Shore Story: Grand Haven man champions Company F, Purple Hearts awarded posthumously

This is part of the series Shore Stories: Life Along the Lakeshore, columns by local and former residents about their lives. 

In 2019, Charles A. Conklin American Legion Post 28 Grand Haven celebrated their 100th anniversary. As a member of the Post’s Sons of the American Legion Squadron 28 Grand Haven, I wanted to learn more about the Post and the Post’s namesake. I began the journey of writing a book and co-producing and co-directing a documentary film on the 100-year evolution of Post 28 and the life and military service of Charles A. Conklin. The documentary was broadcast on regional PBS stations.

Along the way, I discovered several soldiers who were raised in West Michigan and served in the courageous 126th Infantry/Regiment, 32nd “Red Arrow” Division which was instrumental in breaking the German line and subsequent victory over the German forces in November 1918. Many of the West Michigan “Red Arrow” Division soldiers were either wounded in action, died of wounds received in action, or were killed in action.

Charles A. Conklin, was raised in Grand Haven but moved to Ohio after high school, enlisting in the Ohio National Guard. He died of wounds received in action. Digging deeper, I discovered 22 soldiers, including Sgt. Alvin Jonker VFW Post 2326 Grand Haven namesake, Alvin F. Jonker, who was raised in Grand Haven and enlisted in Michigan National Guard Company F Grand Haven. All served in the 126th Infantry/Regiment and were either wounded in action, died of wounds received in action, or were killed in action. I wondered if Conklin and the other 22 soldiers had ever received a Purple Heart medal. 

Dr. Chris Petras was honored as the Tri-Cities Historical Museum's “2023 Historian of the Year.”

The Purple Heart medal is awarded to U.S. military servicepersons who are either wounded in action, died of wounds received in action, or killed in action. I reached out to my U.S. representative at the time, Bill Huizenga, who immediately offered to assist. 

When Conklin’s letter of eligibility status arrived, it was disappointing. In 1973, the military service records of Conklin and thousands of other WWI soldiers were consumed in a major warehouse fire just outside St. Louis, Missouri. Things looked bleak, until a couple days later, when I remembered discovering a U.S. Army document noting Conklin’s cause of death — died of wounds received in action. I circled back to Congressman Huizenga whose team submitted the new evidence. A week later, Conklin’s eligibility letter arrived. He was determined eligible for a Purple Heart medal. Of the remaining 22 soldiers, four had previously received Purple Heart medals.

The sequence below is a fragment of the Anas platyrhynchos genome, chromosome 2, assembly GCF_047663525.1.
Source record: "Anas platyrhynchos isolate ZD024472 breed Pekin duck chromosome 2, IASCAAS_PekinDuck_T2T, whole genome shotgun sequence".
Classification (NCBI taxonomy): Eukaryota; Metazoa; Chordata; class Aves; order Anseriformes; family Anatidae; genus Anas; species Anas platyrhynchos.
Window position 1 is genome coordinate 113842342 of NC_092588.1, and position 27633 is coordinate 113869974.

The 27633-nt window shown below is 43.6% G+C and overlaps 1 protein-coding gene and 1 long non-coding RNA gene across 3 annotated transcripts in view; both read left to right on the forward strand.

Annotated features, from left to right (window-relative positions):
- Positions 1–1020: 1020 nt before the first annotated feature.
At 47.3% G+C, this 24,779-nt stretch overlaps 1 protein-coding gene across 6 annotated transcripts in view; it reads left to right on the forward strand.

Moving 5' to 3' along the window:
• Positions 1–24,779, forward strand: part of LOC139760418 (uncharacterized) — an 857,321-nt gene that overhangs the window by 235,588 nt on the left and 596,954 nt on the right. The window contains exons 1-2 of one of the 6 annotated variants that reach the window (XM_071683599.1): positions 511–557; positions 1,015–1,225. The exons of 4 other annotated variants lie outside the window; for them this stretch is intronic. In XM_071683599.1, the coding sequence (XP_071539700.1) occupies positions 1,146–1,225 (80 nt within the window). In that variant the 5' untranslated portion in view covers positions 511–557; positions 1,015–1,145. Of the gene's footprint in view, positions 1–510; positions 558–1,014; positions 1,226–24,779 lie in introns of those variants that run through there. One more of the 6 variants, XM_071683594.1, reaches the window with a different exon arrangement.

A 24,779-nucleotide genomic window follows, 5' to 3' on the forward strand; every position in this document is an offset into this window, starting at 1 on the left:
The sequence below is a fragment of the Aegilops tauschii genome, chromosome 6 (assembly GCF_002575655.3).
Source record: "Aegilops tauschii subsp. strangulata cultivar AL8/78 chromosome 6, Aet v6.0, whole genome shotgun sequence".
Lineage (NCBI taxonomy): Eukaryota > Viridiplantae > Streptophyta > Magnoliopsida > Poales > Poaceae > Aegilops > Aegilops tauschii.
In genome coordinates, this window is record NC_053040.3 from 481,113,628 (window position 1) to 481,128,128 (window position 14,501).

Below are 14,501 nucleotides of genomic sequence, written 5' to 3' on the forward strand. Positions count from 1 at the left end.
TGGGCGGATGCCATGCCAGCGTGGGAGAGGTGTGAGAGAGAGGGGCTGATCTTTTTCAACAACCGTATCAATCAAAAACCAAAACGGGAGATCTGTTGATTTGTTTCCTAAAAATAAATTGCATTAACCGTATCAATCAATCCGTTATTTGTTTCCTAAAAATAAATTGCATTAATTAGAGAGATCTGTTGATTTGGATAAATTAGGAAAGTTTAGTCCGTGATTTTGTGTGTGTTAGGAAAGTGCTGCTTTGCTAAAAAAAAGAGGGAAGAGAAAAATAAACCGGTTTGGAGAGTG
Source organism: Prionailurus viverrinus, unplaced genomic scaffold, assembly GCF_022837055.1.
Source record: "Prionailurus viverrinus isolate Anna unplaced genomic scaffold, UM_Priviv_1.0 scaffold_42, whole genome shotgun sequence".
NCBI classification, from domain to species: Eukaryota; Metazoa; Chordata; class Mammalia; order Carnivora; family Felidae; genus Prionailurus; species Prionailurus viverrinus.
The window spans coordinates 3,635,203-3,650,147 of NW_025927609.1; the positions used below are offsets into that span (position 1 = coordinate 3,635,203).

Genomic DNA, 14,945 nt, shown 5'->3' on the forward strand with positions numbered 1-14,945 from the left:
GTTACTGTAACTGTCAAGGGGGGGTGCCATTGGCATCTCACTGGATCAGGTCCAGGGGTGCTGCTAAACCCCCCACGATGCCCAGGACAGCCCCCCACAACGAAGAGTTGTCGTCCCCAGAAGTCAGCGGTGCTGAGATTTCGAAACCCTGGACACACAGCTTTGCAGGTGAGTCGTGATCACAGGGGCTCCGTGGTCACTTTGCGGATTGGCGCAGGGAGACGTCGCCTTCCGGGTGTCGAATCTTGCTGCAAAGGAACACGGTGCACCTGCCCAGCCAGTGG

That left Jonker and the remaining 17 soldiers.

Jonker was killed in action and determined eligible. Post 28 and Post 2326 accepted Conklin’s and Jonker’s posthumous Purple Heart medals, respectively, from Congressman Huizenga, on behalf of the president of the United States. One year later, I finished researching the 17 remaining Grand Haven WWI Company F soldiers. They, too, were determined eligible for Purple Heart medals. This time, I personally facilitated the procurement and engraving of the 17 medals and donated them to the Tri-Cities Historical Museum ( in Grand Haven for future generations to honor and enjoy. Congressman Huizenga presented the medals, posthumously, at the Tri-Cities Historical Museum. 

Dr. Chris Petras worked diligently to find the documentation necessary to bring home 20 Purple Hearts to WWI servicemen.

Later that year, I was beyond honored and humbled to receive the Tri-Cities Historical Museum’s “2023 Historian of the Year” award.

Most recently, the 93-year-old daughter of a WWI Company F Grand Haven soldier contacted me about her father, whom I discovered was wounded in action. U.S. Rep. Hillary Scholten and her team graciously facilitated during the eligibility process and on Jan. 5, Congresswoman Scholten presented the Purple Heart medal, posthumously, to the daughter during a ceremony in Grand Haven. 

My journey is a blessing, and the least I can do for the sacrifices the soldiers made. In the words of Cpl. Emil Gansser of the 126th Infantry/Regiment, WWI:

“Those of our number who are not privileged to return, become our most precious contribution to the onward march of democracy. They become, too, a heritage for those yet unborn, an inspiration for them to serve as they served to make this world what God would have it be. Though no longer to contribute in the flesh, their deeds will form a chapter in the book of ideals that nourishes those who would be great. It is in the memory of our glorious dead that we find those impulses that urge us onto better and more noble men.”

Chris Petras earned his doctorate in public administration/public policy from Western Michigan University. His late grandfather served in the U.S. Army overseas during WWII. Several of his ancestors served in various wars, including the Civil War and WWI. Dr. Petras lives in the Grand Haven-area and has published columns for the Grand Haven Tribune on the history of Grand Haven during WWI. Dr. Petras is a Life Member of the 126th Regimental Association Grand Rapids and VFW Post 2326 Auxiliary Grand Haven. He is also a member of the Charles A. Conklin Sons of the American Legion Squadron 28 Grand Haven. 
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